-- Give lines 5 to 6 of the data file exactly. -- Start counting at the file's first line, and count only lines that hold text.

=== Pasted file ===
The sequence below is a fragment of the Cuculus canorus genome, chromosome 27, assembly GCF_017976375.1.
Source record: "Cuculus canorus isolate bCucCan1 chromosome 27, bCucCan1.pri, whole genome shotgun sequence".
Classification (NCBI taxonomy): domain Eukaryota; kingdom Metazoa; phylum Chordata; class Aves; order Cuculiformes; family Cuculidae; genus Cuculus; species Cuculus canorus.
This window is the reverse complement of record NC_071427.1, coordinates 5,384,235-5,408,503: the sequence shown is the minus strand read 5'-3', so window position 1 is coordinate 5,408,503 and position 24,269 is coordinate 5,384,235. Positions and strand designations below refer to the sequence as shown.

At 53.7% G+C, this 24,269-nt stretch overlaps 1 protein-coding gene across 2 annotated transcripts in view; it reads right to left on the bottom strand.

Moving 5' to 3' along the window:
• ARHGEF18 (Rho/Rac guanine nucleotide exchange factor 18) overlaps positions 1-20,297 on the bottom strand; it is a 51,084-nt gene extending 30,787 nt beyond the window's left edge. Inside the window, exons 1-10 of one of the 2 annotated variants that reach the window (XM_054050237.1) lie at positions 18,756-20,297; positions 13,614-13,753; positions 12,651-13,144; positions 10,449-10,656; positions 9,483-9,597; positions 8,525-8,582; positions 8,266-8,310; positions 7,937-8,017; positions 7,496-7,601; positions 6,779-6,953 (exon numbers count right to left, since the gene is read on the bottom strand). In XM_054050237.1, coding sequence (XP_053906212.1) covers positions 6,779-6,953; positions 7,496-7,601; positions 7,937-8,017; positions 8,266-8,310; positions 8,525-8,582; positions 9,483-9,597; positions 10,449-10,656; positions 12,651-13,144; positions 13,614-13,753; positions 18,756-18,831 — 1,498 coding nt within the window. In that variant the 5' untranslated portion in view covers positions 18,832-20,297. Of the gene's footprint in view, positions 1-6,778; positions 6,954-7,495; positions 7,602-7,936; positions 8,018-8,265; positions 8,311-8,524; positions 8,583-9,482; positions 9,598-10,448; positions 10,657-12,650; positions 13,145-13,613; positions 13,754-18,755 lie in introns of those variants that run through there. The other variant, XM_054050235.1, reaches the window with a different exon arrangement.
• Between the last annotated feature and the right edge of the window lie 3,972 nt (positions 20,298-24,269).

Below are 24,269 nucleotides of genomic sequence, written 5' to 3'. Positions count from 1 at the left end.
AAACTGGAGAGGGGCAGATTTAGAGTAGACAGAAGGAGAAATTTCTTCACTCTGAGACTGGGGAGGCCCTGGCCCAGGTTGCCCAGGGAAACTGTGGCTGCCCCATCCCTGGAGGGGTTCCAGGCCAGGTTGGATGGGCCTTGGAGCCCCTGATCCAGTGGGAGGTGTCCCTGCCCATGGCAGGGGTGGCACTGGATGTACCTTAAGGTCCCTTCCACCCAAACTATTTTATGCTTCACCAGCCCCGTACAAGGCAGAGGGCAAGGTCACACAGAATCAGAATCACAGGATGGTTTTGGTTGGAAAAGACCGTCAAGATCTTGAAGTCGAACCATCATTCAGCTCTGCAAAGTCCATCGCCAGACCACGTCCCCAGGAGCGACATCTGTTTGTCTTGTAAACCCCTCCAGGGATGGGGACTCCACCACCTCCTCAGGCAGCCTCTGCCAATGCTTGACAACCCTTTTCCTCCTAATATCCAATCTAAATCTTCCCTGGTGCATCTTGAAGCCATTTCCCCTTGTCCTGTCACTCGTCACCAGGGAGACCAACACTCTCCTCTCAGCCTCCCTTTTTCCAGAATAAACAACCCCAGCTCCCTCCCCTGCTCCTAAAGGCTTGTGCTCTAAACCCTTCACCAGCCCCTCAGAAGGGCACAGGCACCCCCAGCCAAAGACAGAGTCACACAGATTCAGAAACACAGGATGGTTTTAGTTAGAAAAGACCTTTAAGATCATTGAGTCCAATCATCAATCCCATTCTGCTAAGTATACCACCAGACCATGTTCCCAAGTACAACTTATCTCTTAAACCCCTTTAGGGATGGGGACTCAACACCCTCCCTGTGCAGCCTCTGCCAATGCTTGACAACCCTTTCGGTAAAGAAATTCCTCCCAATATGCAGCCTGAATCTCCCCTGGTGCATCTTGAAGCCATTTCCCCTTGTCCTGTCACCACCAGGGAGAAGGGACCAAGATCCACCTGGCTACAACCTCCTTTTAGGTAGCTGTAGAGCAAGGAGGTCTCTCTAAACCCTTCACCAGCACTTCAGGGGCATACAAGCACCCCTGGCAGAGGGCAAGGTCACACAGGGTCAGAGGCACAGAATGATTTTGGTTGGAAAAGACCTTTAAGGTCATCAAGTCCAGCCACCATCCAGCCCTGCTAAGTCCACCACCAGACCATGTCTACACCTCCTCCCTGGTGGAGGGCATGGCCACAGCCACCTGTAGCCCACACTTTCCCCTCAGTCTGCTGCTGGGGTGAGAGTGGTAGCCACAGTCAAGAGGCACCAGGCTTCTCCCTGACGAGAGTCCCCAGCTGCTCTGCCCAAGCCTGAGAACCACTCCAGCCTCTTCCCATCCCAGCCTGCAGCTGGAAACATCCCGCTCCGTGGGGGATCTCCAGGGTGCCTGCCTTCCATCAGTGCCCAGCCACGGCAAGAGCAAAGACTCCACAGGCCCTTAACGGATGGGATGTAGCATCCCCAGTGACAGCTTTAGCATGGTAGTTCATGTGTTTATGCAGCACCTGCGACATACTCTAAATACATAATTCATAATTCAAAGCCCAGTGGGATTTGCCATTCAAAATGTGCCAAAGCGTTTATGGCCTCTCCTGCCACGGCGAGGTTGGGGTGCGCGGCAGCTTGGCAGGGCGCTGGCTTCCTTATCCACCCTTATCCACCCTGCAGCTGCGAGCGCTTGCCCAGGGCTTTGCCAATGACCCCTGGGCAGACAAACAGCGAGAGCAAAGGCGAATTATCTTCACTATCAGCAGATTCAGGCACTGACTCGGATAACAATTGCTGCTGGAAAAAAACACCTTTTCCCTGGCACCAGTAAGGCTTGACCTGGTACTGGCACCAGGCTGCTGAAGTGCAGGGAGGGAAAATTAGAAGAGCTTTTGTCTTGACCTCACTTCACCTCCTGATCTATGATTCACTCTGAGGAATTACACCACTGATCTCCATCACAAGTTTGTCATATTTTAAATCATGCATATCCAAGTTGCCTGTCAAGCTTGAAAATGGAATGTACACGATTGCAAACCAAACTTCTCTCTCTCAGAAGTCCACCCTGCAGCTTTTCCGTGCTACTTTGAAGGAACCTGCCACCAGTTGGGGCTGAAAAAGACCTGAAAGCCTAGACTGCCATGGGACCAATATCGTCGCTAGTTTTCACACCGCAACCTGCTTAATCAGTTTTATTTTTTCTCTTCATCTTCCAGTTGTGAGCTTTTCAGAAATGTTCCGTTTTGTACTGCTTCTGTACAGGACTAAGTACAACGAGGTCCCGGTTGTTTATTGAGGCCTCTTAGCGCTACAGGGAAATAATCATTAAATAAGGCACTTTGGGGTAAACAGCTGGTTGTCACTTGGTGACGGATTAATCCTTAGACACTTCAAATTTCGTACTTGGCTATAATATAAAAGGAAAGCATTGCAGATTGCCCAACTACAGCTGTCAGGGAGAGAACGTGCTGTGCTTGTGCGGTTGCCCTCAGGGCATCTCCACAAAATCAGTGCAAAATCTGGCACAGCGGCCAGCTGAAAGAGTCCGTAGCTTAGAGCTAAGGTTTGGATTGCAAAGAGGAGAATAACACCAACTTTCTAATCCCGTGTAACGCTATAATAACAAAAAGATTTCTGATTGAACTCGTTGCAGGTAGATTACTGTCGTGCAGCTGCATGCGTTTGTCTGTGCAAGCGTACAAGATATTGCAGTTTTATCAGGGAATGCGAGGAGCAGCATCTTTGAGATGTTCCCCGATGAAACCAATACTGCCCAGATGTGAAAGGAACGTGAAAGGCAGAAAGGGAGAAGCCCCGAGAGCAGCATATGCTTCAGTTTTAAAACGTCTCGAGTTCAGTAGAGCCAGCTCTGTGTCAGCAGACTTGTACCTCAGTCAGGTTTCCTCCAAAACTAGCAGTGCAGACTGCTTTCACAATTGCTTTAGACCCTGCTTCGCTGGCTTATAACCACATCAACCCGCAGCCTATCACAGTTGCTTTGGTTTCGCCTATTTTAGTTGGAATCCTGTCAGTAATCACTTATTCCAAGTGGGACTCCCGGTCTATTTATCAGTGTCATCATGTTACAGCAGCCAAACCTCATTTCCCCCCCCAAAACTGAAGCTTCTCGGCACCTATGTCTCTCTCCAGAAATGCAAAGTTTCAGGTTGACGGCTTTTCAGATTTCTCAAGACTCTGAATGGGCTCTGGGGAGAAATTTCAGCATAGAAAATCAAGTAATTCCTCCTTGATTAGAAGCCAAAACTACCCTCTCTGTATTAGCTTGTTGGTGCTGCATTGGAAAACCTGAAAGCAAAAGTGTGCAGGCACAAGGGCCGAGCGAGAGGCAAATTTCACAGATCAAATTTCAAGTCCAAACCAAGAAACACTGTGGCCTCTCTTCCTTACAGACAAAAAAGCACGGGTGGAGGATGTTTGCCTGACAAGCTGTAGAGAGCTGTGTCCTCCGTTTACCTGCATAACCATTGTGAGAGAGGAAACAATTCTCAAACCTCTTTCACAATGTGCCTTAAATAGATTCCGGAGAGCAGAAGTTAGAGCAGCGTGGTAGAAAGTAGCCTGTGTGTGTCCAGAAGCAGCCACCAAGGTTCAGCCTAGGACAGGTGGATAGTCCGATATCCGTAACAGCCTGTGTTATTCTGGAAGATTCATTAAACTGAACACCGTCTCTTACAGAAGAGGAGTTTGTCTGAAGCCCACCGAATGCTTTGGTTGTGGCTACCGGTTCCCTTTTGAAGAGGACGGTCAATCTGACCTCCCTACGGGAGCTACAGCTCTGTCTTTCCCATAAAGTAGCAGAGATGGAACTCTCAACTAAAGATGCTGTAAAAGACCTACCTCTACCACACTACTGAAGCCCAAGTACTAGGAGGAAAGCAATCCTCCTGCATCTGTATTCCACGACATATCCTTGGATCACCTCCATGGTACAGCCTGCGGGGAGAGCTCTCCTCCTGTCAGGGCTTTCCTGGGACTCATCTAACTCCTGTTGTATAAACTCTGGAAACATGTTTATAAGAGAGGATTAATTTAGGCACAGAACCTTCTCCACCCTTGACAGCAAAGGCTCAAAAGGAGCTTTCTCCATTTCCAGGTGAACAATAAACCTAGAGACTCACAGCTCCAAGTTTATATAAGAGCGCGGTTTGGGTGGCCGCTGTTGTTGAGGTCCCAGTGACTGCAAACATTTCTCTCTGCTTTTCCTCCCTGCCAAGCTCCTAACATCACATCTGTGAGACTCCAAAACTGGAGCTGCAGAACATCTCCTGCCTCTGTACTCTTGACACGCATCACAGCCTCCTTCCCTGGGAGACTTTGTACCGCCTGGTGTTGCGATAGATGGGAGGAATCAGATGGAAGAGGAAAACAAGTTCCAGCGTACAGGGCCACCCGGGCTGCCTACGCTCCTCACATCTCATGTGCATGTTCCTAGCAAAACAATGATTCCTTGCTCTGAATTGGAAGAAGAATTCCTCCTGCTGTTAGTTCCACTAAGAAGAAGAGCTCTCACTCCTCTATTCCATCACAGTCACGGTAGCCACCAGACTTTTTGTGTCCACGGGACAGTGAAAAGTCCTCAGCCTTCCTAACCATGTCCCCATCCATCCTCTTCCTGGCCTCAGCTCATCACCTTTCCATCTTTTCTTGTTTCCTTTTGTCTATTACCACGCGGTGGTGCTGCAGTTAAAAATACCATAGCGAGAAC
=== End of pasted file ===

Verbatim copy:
At 53.7% G+C, this 24,269-nt stretch overlaps 1 protein-coding gene across 2 annotated transcripts in view; it reads right to left on the bottom strand.

Moving 5' to 3' along the window: